Month 3.12

Fame is a form of incomprehension, perhaps the worst”
—Jorge Luis Borges—


Wendt flicked his cigarette end into the gutter before stepping off the curb.  That saved him.  He’d made a right from Geary heading to Balboa through the neighborhood.  He was stunned, brushed back by the black car, jacket sleeve caught in the wake of the close call.  The brake lights flashed red and rear wheels spun in reverse toward him.  He stepped back away from the curb and considered his next move should he have to duck for cover.  The black car now vaguely familiar stopped even with him and the driver’s side window drifted down.

“Carl?”  It was Wendy.  “Carl, oh Carl, I’m so so sorry.”  And burst into tears, her hands to her face, shoulders shaking.

“Wendy?  Hey, what’s going on?  What’s this all about?”  Carl bent to look in on a distraught Wendy.  Over almost running him over?  He didn’t think so.  The dam had burst and he just happened to be there.  “You ok?”  Another car turning in behind at the corner and blocked by Wendy’s gave a perfunctory beep.  Wendt motioned it around and looked back in on Wendy.  “Why don’t you pull over. . . .”  Like there was going to be parking on the block this time of night.  “. . .over there in that driveway.  We can talk.”

Wendt slid into the passenger’s seat and had Wendy turn off the engine.  Her usually well done coif hung disheveled down her back and across one side of her face as if she had been tearing at it.  “Hey, hey, what’s going on?”  She turned her face away and he touched her shaking shoulder.  “You gonna be ok?” She was a casual friend, a neighbor, though he wasn’t quite sure what part of the neighborhood she lived in.

“I’m such a fool.”  She sobbed and slammed the heel of her hand against the steering wheel, activating the horn echoing the sob.  She turned to look at Wendt and even in the dark of the side street, he could see that her mascara had run and exaggerated the hungry desolation of her red rimmed almond eyes.

“Alright, what’s this all about?”  He reached across her shoulders and gave her a little tug of a supportive hug.  She didn’t resist and fell against his chest, exhausted and bereft.

“Do you think I’m good looking, Carl?”

“Yeah, of course, but what’s going on?”

“Bastard!” she spat and he felt her go rigid as she righted herself behind the steering wheel.  “Men are such bastards!”

“Ok, ok, take a breath.  Tell me what’s going on,” Wendt said, now relieved that he needn’t take it as a personal attack.  It wouldn’t have been the first time.

“You know TJ?”  She spoke the initials as if she were pounding them with a hammer.

“Uh, TJ?  Lemme guess, the bartender. . . .”

“Where I work.  Him.  He’s a motherfucker!”

Wendt had a picture of TJ, young, handsome, self-absorbed, a hustler, a con artist, a player, possible psychopath, vocal about his likes and dislikes but chameleon in his stands. He played to the customers, especially the lonely old dames who lived up on Telegraph Hill.  Wendt knew a hustle when he saw one and could understand what women might see in the kid although he was incredibly shallow.  It was obviously the packaging.  “I always thought he was gay.”

Wendy tittered then hissed “fool!”

“Ok, don’t beat yourself up over this.  Tell me what happened.  The guy break up with you?”

“I wish.” Wendy leaned on the steering wheel and stared out the windshield. “We never even. . .hooked up.  He asked me to have a drink with him when I got off shift.  I mean, I know he plays up to all the women who come in the bar, but I figure he’s just being a good bartender and hustling tips.  I thought he felt different about me, that I wasn’t one of those. . .old women.”  She threw herself back against the seat and let out a growl, “Oh, I could just kill him!”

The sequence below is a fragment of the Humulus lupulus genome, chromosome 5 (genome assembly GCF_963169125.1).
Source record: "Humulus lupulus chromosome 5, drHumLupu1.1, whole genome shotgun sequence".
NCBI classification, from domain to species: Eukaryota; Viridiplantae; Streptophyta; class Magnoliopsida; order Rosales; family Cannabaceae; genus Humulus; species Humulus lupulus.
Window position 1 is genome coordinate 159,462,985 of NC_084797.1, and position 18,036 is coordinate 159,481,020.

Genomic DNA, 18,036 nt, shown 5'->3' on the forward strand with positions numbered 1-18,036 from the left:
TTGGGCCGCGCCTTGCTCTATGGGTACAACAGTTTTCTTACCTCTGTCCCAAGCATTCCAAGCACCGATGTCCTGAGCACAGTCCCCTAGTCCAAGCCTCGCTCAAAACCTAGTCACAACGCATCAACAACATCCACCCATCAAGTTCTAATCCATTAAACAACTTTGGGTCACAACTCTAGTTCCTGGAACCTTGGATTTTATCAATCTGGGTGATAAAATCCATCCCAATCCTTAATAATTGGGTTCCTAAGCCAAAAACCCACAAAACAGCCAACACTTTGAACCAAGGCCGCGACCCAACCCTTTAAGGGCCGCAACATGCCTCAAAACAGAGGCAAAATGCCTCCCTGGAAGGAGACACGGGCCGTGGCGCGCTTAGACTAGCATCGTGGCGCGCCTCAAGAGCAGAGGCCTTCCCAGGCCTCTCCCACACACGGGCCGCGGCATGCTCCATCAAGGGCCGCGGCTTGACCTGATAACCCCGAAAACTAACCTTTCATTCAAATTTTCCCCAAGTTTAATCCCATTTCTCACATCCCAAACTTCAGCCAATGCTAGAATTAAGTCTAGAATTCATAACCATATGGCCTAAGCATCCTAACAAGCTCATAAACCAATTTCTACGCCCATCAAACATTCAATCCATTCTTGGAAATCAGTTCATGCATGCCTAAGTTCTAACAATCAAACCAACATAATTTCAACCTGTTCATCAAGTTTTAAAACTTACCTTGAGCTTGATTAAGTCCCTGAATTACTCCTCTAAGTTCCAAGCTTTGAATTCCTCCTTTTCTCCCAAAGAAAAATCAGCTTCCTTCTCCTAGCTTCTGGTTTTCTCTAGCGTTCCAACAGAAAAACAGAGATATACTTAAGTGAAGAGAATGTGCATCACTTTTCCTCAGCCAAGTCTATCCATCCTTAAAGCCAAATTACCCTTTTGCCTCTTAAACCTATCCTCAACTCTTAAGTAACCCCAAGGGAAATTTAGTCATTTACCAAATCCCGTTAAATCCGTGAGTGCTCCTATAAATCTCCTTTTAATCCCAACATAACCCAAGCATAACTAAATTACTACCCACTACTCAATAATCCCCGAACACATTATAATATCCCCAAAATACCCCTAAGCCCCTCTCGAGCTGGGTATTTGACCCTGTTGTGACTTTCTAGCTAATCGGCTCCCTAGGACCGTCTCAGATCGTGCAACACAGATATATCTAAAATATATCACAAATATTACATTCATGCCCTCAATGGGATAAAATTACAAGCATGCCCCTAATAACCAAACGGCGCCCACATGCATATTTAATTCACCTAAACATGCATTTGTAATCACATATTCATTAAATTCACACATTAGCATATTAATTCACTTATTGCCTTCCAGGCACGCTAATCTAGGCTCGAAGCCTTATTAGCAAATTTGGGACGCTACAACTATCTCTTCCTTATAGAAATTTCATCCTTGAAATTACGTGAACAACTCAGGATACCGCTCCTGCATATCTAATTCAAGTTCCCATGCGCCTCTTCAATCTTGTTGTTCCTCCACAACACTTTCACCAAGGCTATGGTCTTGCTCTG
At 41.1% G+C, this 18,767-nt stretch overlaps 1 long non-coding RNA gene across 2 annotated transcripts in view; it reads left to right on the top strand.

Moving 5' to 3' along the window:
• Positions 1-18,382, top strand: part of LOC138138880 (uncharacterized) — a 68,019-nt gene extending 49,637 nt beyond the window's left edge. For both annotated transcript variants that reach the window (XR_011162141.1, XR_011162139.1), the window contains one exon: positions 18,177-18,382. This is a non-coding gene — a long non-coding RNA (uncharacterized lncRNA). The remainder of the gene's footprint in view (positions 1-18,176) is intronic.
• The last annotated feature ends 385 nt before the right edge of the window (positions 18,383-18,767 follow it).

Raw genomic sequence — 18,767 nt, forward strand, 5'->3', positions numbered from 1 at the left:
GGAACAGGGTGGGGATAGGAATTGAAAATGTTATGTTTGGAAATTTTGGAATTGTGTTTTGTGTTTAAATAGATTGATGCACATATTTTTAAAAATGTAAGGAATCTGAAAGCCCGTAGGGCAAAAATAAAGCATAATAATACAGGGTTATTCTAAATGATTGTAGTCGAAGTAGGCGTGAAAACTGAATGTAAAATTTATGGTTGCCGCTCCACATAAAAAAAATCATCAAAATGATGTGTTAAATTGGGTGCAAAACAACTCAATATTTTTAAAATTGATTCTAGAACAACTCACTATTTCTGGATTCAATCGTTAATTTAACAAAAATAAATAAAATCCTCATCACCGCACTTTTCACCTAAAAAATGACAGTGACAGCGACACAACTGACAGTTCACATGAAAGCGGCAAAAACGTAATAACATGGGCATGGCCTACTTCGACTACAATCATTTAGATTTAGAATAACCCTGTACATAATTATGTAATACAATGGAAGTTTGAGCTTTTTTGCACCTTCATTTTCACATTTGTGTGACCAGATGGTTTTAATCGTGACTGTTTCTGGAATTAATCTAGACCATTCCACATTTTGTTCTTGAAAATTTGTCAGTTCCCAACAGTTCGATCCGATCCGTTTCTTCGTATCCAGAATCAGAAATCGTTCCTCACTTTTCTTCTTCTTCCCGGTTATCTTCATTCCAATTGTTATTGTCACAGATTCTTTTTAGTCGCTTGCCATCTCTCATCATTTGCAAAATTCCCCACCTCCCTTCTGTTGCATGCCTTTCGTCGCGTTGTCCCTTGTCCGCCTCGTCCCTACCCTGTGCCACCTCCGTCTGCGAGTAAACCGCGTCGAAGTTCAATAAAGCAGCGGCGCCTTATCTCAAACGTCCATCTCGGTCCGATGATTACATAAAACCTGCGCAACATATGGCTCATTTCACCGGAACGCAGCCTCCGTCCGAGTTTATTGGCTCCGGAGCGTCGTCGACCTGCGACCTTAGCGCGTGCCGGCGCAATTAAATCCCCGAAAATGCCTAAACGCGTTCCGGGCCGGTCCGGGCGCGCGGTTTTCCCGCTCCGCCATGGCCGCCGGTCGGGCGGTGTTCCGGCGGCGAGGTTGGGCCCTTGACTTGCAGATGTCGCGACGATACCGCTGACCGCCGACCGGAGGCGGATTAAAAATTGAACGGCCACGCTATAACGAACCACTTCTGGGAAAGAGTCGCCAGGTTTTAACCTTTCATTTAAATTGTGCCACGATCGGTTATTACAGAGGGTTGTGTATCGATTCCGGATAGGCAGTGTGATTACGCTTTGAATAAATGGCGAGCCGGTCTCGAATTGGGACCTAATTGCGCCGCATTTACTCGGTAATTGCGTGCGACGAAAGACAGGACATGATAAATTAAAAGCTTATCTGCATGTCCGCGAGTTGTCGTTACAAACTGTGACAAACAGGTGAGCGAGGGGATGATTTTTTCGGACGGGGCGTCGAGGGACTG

“Hey, come on, it’s not that bad,” Wendt said leaning over and placing a hand on her shoulder, smiling into her face.

Wendy’s arm snaked around his neck and leveraged her lips to his in crushing desperation, a sensual heat palpable as she pressed herself against him.  It wasn’t one of those situations he ever resisted.  He responded in kind and engagement was made.  The ice, thin to begin with, broken, they were ready for step two, explanations.

“So I get my things, punch my time card, count my tips and go to the bar and find him with this woman who is twice his age, dripping with jewelry, made up like a professional, and he says that he had forgotten about this other engagement with his old friend, the blonde antique, and then tells her that he thinks of me as his kid sister and all that stuff.”

Wendt nodded sympathetically.  “He deserves to die.”  Then they both laughed and she kissed him again.


Wendy’s place was on Funston, he now realized, right around the corner from his on Balboa. Wendt thought that she must have been doing ok for herself as a waitress to live in a high end two story duplex until he realized she was living with her parents.  The most obvious indication of that was her mother meeting them at the top of the stairs in a kimono once they had entered the foyer and taken off their shoes. She had bowed and, with a finger to her lips, said in a whisper, “You father sleeping.” She gave Wendt a nice smile considering that he was there to plant his ginger root in her daughter’s hot wasabi hole. It made him a tad uncomfortable at first but taking a good look at the entryway and the space beyond, he was pleasantly distracted.

The interior had been made to resemble the entry to a traditional Japanese home, down to the polished wood floors and sliding door panels.  The dark wood of the hallway gleamed in the subdued light from soji styled sconces. Growing up with a father who was a cabinet maker, he’d learned to appreciate fine wood and craftsmanship. The lines were simple yet elegant, and as they padded down the hallway to her room, a sliding door partially open to a parlor revealed the traditional tatami flooring and the tasteful simplicity of uncluttered space. He was inexplicably reassured by the elegance and pushed aside his initial reservations.